You can still use templates, but profiles help you really get into the details of what each person might need, and they also allow you to segment your audience the right way.
4. Find their (correct) email address
If you send emails to non-existent email addresses, you’ll quickly lose credibility with your email provider and both your reputation and delivery rates will take a hit.
So, make sure you’re not guessing any email addresses; that you actually have the correct info.
You can use an email finder app (such as Hunter, LeadFuze, ViolaNorbert, or LeadGibbon, for example) to automate the process.
These apps usually scan large volumes of online data (company websites, profiles, blogs, etc.) to “hunt” an email address down and give it to you, ideally with the source where it was found.
You can also do that manually, but it requires more effort. For example, you can go to companies websites and look for employee data.
You can also “guess” the email address (many companies use this format: firstname.lastname@example.org or email@example.com) and then search for it in Google.
Alternatively, check the person’s LinkedIn profile: Not many people share their email addresses there, but some do.
Whatever you do, don’t buy email lists: This will harm your delivery rates and your domain and IP reputation.
5. Personalize, personalize, personalize
We all get tons of emails.
How many did you get today? 10? 20? 40? If you don’t make an effort to personalize your cold emails, you’ll never hear back from anyone.
So, how do you make your message feel personal?
Add the person’s name in the email and, even better, in the subject line.
Include specific information about the industry, the company, or the person’s work — all of which you have researched in advance.
For example, did they recently get promoted? Did their company have a particularly successful Series A round? Did they just open a new office location? Use this information to personalize your email.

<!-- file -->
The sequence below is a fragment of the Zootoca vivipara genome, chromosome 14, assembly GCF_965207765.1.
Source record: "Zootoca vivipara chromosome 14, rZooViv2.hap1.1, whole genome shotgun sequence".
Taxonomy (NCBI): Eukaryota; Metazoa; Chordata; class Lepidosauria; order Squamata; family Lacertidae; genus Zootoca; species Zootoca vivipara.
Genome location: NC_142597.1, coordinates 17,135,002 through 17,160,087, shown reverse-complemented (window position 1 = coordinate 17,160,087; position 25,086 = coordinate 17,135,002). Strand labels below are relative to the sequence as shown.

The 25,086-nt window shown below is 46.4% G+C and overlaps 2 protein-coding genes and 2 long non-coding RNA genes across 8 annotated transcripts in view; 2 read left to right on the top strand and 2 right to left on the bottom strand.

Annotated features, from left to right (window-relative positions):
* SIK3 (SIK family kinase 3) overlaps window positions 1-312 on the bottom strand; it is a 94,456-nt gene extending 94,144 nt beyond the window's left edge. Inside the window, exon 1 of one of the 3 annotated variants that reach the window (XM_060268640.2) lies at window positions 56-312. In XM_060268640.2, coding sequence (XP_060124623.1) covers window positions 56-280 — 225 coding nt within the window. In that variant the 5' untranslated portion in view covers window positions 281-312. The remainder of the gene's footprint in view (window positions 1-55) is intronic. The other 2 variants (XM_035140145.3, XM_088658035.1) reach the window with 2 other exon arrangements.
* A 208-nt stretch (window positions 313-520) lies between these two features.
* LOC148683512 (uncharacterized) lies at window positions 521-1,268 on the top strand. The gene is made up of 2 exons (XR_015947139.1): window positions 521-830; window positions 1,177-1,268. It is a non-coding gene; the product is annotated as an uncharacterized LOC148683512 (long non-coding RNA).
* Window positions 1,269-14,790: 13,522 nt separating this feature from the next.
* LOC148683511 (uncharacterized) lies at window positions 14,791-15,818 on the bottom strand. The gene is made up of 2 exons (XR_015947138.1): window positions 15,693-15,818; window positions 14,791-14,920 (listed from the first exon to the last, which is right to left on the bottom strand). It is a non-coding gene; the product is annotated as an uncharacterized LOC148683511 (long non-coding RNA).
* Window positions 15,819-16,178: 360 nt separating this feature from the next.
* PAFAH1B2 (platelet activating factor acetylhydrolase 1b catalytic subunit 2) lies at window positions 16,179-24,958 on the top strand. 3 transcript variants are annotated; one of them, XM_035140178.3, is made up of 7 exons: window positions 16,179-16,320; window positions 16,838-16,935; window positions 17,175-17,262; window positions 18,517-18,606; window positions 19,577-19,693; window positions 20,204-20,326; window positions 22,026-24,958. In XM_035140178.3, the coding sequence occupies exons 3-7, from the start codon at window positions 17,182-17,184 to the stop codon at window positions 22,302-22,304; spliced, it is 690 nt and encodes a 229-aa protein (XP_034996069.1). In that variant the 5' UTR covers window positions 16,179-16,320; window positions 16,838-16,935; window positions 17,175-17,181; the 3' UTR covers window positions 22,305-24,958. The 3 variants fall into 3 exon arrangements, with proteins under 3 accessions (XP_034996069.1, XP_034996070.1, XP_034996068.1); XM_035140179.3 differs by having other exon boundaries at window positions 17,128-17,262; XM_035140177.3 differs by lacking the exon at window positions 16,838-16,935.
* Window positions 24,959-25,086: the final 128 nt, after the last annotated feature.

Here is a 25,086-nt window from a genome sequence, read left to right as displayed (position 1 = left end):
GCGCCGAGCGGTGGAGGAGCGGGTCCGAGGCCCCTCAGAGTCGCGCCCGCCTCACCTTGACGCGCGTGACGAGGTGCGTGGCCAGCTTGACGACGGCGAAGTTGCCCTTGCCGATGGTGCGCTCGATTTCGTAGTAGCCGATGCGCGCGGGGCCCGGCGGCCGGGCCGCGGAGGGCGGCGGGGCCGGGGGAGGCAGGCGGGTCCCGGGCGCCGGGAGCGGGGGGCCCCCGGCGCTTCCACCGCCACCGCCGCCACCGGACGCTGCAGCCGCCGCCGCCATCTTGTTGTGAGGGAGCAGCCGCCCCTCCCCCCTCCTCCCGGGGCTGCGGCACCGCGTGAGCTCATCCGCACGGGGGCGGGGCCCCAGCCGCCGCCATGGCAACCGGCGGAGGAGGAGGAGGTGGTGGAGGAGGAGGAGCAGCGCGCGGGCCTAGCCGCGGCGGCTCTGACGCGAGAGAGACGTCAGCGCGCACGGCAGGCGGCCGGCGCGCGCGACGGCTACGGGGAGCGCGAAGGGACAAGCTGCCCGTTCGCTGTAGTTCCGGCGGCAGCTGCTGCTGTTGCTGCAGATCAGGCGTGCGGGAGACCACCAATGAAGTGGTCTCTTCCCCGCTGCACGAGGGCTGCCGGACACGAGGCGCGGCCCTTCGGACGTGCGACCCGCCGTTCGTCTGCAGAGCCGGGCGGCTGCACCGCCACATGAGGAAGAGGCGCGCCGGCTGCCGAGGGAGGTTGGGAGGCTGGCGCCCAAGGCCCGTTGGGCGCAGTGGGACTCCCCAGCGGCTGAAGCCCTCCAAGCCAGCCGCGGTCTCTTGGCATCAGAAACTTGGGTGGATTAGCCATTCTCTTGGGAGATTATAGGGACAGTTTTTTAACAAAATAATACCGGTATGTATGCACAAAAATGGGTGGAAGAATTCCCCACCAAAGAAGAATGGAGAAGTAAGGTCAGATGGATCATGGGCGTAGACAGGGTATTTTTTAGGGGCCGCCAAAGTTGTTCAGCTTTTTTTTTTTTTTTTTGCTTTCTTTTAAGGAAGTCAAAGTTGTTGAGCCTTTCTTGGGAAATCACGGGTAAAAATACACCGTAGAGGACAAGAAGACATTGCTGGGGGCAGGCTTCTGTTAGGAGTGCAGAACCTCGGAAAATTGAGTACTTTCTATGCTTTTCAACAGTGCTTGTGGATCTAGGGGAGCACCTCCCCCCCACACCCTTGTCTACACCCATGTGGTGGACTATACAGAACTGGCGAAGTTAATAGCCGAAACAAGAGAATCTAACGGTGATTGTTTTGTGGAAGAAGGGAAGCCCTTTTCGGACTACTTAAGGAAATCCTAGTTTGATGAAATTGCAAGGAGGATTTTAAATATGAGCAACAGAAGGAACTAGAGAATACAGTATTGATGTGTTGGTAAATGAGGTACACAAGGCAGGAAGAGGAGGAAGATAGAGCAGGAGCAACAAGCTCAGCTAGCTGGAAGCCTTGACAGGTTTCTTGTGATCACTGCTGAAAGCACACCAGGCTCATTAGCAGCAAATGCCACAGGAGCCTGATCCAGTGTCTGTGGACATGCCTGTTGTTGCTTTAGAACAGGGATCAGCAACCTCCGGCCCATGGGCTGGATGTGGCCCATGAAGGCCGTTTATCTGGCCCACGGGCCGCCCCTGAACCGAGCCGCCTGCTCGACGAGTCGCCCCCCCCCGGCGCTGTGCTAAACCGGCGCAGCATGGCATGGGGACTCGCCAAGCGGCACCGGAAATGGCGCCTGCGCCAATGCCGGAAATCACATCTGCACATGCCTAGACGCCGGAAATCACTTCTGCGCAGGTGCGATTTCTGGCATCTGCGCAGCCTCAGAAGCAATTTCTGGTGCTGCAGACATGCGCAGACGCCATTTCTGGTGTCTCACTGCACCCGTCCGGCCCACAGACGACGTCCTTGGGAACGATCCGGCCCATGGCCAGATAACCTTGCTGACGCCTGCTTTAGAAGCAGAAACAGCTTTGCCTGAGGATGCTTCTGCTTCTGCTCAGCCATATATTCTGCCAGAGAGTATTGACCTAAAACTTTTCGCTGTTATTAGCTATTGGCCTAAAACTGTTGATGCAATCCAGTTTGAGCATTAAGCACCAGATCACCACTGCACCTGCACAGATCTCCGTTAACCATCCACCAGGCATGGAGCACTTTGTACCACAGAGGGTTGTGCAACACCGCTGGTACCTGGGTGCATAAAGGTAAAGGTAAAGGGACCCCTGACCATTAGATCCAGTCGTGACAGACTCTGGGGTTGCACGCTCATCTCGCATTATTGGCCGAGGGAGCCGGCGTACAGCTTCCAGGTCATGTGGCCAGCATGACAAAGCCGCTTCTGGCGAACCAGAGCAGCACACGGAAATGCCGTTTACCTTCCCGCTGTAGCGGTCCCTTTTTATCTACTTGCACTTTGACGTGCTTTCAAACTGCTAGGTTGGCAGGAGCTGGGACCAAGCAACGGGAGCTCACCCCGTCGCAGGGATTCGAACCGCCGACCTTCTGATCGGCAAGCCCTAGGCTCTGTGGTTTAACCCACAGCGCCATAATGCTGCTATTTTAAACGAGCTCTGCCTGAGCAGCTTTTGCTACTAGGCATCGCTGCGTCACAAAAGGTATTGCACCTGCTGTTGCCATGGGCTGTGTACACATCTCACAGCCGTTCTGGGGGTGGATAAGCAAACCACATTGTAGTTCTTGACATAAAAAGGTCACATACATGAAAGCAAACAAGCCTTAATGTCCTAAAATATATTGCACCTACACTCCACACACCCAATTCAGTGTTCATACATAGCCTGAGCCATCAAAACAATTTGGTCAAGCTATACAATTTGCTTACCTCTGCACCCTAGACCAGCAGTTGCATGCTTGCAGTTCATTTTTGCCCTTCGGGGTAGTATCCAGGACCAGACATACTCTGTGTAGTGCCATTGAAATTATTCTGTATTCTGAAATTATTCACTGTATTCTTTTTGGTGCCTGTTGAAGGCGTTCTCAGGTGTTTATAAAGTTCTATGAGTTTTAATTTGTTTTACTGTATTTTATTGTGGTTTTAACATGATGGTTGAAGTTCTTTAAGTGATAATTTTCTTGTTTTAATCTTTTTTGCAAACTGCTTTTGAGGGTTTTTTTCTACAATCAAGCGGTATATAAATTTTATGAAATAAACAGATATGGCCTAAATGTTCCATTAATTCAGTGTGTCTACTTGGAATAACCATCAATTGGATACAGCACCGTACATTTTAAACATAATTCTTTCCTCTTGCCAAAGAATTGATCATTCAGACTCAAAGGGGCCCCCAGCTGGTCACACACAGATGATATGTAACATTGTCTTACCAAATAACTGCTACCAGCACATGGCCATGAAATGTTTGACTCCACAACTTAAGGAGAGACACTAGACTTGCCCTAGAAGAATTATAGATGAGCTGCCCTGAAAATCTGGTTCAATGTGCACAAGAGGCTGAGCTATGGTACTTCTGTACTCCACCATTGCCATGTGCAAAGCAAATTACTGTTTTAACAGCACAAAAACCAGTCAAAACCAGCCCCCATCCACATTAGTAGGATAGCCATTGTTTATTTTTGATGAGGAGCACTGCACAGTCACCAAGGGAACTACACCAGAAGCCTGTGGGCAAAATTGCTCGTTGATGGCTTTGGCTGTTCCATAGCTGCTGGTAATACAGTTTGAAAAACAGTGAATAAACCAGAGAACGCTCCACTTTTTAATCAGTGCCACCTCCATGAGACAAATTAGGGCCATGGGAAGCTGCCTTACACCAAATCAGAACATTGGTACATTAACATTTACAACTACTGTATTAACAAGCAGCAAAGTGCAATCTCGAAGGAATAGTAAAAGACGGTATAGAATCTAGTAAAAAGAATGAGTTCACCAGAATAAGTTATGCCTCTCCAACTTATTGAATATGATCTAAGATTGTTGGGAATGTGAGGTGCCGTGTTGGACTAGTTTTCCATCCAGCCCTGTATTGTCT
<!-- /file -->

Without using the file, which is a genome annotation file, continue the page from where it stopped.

And, most importantly, personalize it around the pain point of your recipient. Are they the head of a busy marketing department?
Maybe they’re really pressed for time — and for finding the right automation strategies.
Are they constrained by a tight business travel budget and looking for ways to optimize their employees’ spending on business trips?
Find out what your prospective lead really wants — or wants to escape from — to offer a tailored solution.
6. Use a compelling and straightforward subject line and intro sentence
The subject line and the intro sentence are the only two pieces of information that people will see to decide whether they should open your email or not.
Be direct and interesting with your short subject line: You don’t need to fit all the details in it, but you need to provoke enough interest and curiosity that the other person opens your email.
The intro sentence should also be straight to the point.
You can use it to say what’s in it for them or to introduce yourself, or mention a common connection you might have. Whichever you decide, get to the point, and fast.
Here are a few examples:
Example 1: A data security solution
Subject: Psst… Is your employees’ data secure?
Intro sentence: Data breaches can take 200+ days to identify and contain. Are you doing what’s needed to protect your employees’ data?
Example 2: A graphic design agency or a website builder
Subject: Andrea, here are 3 ways to make your new site even better
Intro sentence: Your site’s redesign looks neat! We have some tips on how to make it even better.
Example 3: A recruiting company
Subject: Struggling to find and hire senior developers?
Intro sentence: Senior developers are not easy to hire — here’s how to make the process easier.
7. Provide value
One of the best ways to get a response to a cold email is to provide value to the person receiving it and aim to relieve their pain or give them something they need or want. In other words, give them something valuable before you ask for something in return.
This might be a piece of advice or a quick preview of what you have to offer.
For example, if you’re selling a drag-and-drop landing page builder, you might give them 2 or 3 quick tips on how to improve the design of one of their landing pages.
Or, if your company specializes in SEO, you can take a closer look at one of its blog articles and give actionable advice on how it could improve it to boost its performance.
Always think of ways to provide value first, and in a way that’s relevant to your audience and tailored to their needs.
8. Make it short and sweet: include a clear call to action and offer something in return
The goal of the cold email (and of any sales email, really) is to get you a specific result and conversion, right?